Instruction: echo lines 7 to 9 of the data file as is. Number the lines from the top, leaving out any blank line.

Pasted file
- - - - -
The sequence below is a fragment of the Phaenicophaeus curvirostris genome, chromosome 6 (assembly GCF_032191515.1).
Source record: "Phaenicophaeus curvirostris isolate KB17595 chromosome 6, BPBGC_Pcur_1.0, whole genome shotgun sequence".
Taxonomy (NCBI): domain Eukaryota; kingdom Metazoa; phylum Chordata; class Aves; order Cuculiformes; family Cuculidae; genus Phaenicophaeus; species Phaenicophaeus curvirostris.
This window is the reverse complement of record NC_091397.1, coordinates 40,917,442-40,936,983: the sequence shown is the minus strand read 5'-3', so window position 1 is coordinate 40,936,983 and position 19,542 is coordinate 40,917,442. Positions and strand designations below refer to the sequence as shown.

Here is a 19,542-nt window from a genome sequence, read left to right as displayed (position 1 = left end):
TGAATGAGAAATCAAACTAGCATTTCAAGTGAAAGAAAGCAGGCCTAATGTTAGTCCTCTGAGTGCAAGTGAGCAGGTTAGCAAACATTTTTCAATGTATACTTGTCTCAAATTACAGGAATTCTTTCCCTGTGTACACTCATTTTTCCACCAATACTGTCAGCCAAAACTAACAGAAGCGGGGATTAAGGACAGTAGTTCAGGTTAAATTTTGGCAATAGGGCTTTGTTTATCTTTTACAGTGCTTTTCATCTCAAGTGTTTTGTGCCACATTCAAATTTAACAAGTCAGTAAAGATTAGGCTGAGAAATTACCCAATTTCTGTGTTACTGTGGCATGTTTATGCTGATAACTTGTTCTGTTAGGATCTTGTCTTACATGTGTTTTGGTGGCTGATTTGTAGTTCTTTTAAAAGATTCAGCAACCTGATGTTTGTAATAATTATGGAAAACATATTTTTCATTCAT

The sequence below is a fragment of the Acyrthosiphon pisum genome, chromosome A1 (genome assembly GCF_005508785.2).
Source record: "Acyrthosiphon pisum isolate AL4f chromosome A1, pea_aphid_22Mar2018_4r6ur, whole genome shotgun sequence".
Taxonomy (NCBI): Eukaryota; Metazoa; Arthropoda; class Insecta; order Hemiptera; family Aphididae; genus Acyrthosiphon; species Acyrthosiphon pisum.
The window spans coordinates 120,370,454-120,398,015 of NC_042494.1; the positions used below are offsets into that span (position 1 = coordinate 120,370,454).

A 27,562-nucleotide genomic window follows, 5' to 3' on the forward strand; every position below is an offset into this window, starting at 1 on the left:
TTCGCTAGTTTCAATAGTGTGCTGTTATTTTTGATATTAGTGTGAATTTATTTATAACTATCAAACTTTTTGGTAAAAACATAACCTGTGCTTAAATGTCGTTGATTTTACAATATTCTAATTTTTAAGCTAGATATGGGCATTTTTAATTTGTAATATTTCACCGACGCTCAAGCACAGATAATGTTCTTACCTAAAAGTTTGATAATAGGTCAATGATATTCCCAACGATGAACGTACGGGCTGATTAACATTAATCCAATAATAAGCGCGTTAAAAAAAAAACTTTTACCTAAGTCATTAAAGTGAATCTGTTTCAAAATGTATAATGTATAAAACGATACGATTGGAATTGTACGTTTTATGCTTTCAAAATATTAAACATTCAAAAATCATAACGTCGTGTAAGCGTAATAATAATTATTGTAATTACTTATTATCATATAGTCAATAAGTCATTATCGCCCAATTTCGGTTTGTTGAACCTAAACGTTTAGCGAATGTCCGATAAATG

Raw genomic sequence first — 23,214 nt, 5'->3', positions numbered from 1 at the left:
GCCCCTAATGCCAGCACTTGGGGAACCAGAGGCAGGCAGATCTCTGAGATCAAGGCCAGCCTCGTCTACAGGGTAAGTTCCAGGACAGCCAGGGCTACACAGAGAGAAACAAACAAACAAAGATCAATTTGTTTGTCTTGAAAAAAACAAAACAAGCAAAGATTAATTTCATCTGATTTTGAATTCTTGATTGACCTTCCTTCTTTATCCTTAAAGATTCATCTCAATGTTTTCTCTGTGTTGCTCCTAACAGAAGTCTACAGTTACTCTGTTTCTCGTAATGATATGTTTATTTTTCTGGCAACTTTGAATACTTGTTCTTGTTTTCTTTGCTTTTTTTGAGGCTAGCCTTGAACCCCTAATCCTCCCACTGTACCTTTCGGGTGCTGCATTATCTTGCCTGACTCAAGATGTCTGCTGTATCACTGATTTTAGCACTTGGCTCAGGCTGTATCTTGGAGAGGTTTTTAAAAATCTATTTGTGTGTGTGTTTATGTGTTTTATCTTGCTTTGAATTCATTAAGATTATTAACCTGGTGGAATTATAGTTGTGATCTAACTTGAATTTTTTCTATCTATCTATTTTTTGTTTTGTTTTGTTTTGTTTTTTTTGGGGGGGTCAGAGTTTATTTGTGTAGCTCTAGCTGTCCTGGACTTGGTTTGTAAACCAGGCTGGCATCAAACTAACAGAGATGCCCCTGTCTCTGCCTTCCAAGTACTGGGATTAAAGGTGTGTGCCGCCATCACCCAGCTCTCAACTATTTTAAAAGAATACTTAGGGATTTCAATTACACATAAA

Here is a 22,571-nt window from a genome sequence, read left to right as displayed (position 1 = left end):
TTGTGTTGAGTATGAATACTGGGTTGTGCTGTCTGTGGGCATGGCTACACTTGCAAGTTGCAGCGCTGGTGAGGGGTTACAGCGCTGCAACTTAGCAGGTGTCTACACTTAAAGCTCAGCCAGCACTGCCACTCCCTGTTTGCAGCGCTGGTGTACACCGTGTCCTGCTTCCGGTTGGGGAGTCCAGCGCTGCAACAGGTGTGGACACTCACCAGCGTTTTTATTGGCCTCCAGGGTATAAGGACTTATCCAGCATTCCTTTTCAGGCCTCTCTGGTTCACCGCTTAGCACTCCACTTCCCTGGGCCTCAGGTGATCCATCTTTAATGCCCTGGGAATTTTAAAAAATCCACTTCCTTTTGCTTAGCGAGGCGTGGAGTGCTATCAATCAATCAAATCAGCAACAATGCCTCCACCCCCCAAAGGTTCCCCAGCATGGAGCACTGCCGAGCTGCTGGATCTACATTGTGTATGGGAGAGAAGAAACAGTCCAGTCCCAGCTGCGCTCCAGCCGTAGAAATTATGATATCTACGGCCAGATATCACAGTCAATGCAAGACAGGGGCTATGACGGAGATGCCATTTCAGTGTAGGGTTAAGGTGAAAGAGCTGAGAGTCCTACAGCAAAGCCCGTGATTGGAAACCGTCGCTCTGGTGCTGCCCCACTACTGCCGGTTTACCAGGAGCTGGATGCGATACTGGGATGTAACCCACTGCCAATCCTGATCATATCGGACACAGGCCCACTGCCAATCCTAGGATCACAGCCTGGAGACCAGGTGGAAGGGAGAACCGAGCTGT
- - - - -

The sequence below is a fragment of the Acyrthosiphon pisum genome, chromosome A1 (genome assembly GCF_005508785.2).
Source record: "Acyrthosiphon pisum isolate AL4f chromosome A1, pea_aphid_22Mar2018_4r6ur, whole genome shotgun sequence".
Taxonomy (NCBI): Eukaryota; Metazoa; Arthropoda; class Insecta; order Hemiptera; family Aphididae; genus Acyrthosiphon; species Acyrthosiphon pisum.